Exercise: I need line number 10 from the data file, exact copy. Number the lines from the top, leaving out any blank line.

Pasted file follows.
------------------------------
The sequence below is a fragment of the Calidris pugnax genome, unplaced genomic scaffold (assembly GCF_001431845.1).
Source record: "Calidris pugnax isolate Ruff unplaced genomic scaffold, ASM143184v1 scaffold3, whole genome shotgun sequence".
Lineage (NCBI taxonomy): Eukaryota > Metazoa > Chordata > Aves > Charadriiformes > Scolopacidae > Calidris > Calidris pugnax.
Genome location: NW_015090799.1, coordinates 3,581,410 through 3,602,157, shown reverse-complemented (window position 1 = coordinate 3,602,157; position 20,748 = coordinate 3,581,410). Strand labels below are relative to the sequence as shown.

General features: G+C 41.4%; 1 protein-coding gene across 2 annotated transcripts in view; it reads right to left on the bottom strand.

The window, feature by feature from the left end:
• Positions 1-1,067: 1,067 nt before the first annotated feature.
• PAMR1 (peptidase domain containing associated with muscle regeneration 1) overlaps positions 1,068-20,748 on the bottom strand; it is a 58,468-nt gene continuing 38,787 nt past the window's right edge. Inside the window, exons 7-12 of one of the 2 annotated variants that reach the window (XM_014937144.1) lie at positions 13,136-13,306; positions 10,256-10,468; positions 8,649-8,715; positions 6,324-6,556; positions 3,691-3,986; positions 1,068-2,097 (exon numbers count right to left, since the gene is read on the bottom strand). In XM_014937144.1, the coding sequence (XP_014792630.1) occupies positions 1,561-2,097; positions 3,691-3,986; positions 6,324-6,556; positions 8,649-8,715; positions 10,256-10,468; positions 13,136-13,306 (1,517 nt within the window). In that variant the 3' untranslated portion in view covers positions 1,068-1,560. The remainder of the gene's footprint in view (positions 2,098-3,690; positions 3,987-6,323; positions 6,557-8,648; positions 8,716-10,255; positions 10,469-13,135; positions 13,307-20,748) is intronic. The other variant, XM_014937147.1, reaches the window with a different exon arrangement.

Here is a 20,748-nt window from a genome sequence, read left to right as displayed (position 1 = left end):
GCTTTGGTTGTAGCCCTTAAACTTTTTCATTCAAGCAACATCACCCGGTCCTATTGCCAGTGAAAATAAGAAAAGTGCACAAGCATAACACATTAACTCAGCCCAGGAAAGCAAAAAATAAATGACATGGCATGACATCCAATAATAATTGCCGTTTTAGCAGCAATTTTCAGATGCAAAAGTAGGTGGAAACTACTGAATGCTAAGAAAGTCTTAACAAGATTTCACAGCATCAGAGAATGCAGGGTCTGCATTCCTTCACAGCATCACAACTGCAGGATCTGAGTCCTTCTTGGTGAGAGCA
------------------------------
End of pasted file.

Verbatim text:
GCTTTGGTTGTAGCCCTTAAACTTTTTCATTCAAGCAACATCACCCGGTCCTATTGCCAGTGAAAATAAGAAAAGTGCACAAGCATAACACATTAACTCAGCCCAGGAAAGCAAAAAATAAATGACATGGCATGACATCCAATAATAATTGCCGTTTTAGCAGCAATTTTCAGATGCAAAAGTAGGTGGAAACTACTGAATGCTAAGAAAGTCTTAACAAGATTTCACAGCATCAGAGAATGCAGGGTCTGCATTCCTTCACAGCATCACAACTGCAGGATCTGAGTCCTTCTTGGTGAGAGCA